Initially, we expected to rebuild the keel, replace several frames and many   planks above and below the waterline, and rebuild the transom.  Scott and Chip estimated it would take 18 months, and offered to split the job in half so we could enjoy the 2014 cruising season.  We decided not to split the job.

And so the serious work began:  part of the keel needed rebuilding.  In the process, it was discovered that it had been altered at some point.

Rebuilding the keel

With advice from a marine surveyor and a marine architect, Hugh, Chip and Scott made the decision to bring the keel back to its original, more open, design.

Keel: new wood grafted to the old

All floor timbers, except those under the engine, needed to be replaced.  At one point, Hugh poked his finger through a plugged spot where a through-hull fitting had been.  It’s scary to think what could have happened if it had let go while we were out on the bay.  This hull restoration is definitely the right thing to do if we are thinking about extended cruising.

Saloon and galley







Rotted transom knee



The transom knee had far more rot than we expected, and in fact there was more rot to be found once tanks were removed and everything was opened up.

Rebuilding the transom


Summer Cruising on Casco Bay

As soon as KATIE MACK was shipshape following her long haul from Everett, WA, we moved her to her mooring off the town landing Falmouth.  I was off doing something with the alpacas, so our neighbor, Brian, agreed to help Hugh “thread the needle” of the very narrow Royal River,


out past Littlejohn and Cousins Islands to the mooring field.  Hugh had already arranged to have a much heavier mooring set to replace the one where we used to keep our 14′ North Haven sailing dinghy.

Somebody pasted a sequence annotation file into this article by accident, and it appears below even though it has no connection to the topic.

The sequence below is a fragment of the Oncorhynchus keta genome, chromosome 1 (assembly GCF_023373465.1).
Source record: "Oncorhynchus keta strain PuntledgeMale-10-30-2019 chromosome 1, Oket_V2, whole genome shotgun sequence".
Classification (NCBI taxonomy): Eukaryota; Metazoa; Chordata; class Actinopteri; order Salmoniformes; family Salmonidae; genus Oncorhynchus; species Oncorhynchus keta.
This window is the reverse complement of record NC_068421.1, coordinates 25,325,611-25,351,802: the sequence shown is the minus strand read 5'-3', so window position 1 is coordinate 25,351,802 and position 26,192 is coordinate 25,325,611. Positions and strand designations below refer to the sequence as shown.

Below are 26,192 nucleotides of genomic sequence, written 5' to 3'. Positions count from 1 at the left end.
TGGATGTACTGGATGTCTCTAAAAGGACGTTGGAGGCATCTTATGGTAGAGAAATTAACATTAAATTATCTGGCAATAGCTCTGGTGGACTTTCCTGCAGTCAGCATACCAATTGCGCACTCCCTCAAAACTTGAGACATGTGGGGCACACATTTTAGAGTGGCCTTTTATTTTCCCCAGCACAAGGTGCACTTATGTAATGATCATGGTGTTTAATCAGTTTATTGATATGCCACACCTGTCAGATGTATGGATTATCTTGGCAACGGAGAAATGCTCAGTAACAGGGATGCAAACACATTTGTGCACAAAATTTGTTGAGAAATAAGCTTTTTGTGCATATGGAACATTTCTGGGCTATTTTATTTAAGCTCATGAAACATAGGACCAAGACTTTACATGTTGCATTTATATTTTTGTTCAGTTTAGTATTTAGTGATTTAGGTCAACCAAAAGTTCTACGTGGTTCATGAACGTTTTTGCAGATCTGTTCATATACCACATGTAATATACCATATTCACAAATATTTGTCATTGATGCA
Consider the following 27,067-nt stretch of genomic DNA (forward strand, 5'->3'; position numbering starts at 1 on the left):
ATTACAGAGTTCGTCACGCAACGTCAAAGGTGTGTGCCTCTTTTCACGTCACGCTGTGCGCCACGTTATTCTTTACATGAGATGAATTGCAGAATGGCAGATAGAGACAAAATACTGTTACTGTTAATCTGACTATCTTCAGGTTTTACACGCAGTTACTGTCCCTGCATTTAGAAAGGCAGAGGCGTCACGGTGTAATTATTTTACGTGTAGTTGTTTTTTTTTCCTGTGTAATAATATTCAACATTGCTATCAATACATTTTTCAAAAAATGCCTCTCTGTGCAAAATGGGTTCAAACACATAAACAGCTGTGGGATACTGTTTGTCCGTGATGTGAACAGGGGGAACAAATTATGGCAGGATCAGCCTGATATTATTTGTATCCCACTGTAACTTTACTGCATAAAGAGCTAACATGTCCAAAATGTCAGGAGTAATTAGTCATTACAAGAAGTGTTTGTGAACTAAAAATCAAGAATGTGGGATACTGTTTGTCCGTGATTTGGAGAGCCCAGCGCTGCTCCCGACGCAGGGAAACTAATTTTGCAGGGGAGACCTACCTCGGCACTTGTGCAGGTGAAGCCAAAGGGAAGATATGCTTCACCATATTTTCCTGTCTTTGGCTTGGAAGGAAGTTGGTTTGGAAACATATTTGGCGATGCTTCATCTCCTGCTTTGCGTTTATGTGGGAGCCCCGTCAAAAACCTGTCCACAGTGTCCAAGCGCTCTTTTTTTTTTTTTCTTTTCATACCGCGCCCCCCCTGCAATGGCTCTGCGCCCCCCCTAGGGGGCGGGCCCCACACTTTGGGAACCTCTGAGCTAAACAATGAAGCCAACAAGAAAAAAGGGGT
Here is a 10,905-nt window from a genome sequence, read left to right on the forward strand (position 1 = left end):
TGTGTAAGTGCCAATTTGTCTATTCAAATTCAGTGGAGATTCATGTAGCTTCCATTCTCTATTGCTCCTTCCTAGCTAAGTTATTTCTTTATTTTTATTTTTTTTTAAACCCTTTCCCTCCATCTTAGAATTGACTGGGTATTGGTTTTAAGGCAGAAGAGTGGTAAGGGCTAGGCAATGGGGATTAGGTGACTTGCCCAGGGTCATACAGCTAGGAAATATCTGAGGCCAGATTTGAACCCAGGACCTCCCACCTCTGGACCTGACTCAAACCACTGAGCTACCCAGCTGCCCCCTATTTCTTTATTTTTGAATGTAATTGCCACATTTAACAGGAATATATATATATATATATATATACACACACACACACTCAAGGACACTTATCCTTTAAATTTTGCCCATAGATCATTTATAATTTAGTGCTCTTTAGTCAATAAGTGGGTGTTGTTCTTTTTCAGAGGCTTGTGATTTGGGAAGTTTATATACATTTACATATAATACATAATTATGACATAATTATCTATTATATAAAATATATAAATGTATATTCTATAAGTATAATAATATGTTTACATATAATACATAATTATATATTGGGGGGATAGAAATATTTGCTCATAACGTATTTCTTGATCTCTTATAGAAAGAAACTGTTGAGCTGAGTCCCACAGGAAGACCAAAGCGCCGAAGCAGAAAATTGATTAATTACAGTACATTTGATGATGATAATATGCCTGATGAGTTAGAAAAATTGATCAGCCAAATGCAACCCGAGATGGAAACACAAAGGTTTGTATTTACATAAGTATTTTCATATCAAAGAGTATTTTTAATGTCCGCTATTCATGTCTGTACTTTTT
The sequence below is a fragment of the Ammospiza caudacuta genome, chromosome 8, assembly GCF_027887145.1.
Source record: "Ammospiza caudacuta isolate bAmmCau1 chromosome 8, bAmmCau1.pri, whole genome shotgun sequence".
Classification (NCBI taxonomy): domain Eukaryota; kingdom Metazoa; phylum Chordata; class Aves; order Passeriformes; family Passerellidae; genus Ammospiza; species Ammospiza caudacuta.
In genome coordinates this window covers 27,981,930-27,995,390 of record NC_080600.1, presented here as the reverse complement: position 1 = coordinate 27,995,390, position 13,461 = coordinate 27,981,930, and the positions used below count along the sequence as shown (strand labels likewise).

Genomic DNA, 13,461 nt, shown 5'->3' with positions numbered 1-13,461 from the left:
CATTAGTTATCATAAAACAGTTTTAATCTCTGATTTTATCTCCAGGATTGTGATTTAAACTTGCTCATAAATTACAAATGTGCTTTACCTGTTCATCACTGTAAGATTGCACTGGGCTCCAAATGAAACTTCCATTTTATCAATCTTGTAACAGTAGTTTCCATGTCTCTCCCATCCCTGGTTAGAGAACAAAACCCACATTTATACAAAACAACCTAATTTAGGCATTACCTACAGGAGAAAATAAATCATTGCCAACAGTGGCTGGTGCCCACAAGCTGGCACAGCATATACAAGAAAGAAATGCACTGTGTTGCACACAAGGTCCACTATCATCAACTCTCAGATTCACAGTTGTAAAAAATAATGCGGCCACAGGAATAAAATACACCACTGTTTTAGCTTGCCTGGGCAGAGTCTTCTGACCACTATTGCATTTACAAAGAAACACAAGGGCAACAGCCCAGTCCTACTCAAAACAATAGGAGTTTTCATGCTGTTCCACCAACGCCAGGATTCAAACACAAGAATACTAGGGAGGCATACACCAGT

Every chance we got, we spent aboard KATIE MACK, cruising around Casco Bay, joined by friends and family.

07.13.13KatieHarrison 08.25.13.CharlieKyle 08.27.13BobHugh 07.21.13AnniesSpot


With all the lobster pots to avoid, this is harder than it looks, but I am determined to learn how to safely handle KATIE MACK in all conditions and eventually earn my captain’s license.


Casco Bay is so different from the water! This is Fort Gorges, a former US military fort built on Hog Island Ledge in Casco Bay. A bit of history: it was built from 1858 to 1864.  No battles were fought and no troops were stationed there. Advancing military technology, including iron clad ships and long range guns, made the fort obsolete before it could be used. The fort is now a park, accessible only by boat.

09.09.13.FirstDinner 09.09.13.EatingFirstDinner

Our first dinner aboard.


And our first overnight.  Hugh is washing up the dinner dishes, while Annie looks on hopefully.  The next morning, Hugh caught (and released) a mackerel on his fourth cast.


Later that morning we joined several friends for lunch at the Chebeague Inn.


On many different occasions, we enjoyed the view from the deck of the Cockeyed Gull, a restaurant on Peak’s Island,


as well as trips out to Eagle Island, the former home of Admiral Peary.  It is now a park, and well worth a trip out.


Coast-to-coast Transport

With the purchase of KATIE MACK completed, it was time to move her from Washington to Maine.  Jack, the seller, recommended a boat transport company that he had used to transport her from Southern California.